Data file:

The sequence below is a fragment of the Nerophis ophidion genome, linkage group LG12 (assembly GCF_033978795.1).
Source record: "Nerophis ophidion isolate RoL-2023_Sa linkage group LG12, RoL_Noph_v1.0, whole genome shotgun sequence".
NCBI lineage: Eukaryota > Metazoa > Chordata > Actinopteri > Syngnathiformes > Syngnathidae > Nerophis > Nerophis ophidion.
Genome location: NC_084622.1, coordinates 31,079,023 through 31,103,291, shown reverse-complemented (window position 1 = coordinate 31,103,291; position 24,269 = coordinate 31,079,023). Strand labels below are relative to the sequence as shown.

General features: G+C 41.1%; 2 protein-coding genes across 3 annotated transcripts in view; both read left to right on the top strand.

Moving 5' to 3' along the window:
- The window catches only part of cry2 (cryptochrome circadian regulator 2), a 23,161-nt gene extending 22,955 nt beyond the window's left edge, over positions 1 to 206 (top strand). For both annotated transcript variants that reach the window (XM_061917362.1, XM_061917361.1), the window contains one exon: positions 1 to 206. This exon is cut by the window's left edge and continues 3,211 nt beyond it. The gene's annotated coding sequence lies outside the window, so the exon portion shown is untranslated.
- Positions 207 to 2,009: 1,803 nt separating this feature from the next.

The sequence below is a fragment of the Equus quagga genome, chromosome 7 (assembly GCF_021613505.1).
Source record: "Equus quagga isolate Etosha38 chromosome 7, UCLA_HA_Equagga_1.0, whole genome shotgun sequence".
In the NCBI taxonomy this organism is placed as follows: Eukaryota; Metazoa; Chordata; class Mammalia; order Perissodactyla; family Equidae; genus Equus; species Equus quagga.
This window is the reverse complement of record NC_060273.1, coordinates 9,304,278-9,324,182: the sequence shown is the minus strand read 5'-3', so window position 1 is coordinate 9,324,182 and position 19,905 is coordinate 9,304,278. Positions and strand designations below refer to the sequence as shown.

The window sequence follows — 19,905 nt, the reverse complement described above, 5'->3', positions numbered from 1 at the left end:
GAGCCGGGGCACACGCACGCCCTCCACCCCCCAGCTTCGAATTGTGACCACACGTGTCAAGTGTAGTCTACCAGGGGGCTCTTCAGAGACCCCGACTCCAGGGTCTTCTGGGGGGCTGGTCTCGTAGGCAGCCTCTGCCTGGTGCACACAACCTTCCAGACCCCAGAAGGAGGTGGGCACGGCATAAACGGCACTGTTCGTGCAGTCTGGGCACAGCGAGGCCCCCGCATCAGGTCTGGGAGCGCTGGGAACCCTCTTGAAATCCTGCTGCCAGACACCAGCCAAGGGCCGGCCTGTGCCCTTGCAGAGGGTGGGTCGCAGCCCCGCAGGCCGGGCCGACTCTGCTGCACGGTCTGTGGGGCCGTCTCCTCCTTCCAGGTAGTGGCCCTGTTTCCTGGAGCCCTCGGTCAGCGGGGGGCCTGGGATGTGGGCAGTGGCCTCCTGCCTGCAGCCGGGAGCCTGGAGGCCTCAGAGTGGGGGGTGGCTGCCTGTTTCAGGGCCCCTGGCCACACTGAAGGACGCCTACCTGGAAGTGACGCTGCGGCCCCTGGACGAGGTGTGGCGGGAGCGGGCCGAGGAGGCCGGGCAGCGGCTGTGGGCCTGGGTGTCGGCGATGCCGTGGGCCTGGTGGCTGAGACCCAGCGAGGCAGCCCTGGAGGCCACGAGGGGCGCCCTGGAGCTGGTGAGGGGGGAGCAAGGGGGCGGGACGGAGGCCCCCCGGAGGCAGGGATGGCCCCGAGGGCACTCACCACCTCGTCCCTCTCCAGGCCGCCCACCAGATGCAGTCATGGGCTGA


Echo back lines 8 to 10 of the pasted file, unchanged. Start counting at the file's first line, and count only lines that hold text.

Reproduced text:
- Positions 207 to 2,009: 1,803 nt separating this feature from the next.

The sequence below is a fragment of the Equus quagga genome, chromosome 7 (assembly GCF_021613505.1).
Source record: "Equus quagga isolate Etosha38 chromosome 7, UCLA_HA_Equagga_1.0, whole genome shotgun sequence".